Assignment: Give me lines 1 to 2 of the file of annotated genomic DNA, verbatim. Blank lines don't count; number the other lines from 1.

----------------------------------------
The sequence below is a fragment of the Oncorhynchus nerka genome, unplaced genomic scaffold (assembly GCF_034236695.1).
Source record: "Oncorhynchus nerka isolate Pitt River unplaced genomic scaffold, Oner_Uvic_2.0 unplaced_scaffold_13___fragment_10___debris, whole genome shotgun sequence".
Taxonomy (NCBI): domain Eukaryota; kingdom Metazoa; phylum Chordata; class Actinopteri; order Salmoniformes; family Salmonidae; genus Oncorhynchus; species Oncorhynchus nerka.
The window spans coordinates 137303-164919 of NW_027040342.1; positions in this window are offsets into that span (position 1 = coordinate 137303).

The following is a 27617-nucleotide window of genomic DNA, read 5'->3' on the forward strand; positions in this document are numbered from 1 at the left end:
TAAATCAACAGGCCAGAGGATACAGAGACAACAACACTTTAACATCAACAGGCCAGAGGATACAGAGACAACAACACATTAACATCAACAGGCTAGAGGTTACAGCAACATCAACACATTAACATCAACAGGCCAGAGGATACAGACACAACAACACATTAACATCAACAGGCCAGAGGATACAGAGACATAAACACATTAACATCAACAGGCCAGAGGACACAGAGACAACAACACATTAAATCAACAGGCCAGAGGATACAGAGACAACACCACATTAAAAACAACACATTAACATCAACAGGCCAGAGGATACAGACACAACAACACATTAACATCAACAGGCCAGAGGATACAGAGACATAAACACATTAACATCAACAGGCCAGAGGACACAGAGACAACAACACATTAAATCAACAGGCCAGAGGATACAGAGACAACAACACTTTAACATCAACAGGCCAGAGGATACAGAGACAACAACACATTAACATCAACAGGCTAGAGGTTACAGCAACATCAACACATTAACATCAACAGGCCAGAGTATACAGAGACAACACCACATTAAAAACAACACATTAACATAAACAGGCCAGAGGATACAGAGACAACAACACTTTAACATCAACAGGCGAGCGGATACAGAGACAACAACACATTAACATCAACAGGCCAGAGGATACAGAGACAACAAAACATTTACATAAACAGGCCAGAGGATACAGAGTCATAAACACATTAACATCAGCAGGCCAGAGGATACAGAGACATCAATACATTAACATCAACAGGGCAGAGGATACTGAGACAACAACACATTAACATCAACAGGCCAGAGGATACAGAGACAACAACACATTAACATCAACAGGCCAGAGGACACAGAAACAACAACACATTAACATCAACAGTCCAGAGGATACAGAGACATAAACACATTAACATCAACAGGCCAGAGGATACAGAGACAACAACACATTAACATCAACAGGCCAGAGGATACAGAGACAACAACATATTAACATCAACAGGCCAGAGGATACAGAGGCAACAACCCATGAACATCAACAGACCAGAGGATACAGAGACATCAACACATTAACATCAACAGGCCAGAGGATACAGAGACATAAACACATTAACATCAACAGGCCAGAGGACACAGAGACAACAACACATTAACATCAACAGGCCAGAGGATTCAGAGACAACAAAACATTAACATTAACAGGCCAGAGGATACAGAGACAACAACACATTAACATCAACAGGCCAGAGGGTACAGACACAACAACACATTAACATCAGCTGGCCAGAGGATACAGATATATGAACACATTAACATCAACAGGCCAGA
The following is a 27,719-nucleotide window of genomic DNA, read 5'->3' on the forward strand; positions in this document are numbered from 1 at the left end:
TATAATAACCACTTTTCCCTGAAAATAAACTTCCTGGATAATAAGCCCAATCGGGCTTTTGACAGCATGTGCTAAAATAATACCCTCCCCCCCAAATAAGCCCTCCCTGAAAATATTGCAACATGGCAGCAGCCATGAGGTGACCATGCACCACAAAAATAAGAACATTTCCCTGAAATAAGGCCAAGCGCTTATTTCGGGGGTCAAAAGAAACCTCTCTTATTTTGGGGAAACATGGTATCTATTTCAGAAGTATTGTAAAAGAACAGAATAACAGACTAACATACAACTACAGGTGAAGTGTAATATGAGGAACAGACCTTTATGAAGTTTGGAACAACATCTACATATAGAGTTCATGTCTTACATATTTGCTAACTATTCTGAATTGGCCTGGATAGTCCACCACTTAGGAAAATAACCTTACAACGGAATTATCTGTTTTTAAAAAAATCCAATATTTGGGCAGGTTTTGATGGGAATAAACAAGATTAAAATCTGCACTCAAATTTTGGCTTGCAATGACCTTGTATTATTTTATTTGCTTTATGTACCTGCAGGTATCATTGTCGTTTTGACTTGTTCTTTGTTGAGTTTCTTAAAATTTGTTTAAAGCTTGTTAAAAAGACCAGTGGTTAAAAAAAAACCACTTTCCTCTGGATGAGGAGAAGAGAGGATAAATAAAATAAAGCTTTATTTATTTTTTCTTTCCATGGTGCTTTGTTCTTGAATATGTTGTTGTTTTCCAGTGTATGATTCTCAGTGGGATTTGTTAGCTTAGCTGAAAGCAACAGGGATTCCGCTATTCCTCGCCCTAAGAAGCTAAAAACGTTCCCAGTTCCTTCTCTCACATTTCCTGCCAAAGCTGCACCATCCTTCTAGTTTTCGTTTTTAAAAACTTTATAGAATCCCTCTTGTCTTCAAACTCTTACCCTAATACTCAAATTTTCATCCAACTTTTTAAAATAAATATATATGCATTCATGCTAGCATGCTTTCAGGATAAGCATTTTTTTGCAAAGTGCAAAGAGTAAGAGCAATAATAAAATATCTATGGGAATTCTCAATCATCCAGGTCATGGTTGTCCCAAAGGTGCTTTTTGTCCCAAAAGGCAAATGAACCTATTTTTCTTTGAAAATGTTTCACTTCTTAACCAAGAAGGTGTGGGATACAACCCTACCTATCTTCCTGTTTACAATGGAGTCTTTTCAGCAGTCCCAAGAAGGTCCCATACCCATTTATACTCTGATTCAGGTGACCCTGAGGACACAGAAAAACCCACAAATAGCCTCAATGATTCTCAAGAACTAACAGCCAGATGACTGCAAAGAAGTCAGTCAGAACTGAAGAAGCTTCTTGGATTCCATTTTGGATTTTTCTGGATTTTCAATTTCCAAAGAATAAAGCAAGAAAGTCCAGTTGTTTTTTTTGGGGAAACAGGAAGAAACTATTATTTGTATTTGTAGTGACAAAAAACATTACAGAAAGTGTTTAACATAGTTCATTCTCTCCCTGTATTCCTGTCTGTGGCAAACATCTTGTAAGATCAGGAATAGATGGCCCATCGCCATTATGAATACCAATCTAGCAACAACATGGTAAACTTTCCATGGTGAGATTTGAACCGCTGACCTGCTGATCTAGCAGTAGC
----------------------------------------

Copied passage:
The sequence below is a fragment of the Oncorhynchus nerka genome, unplaced genomic scaffold (assembly GCF_034236695.1).
Source record: "Oncorhynchus nerka isolate Pitt River unplaced genomic scaffold, Oner_Uvic_2.0 unplaced_scaffold_13___fragment_10___debris, whole genome shotgun sequence".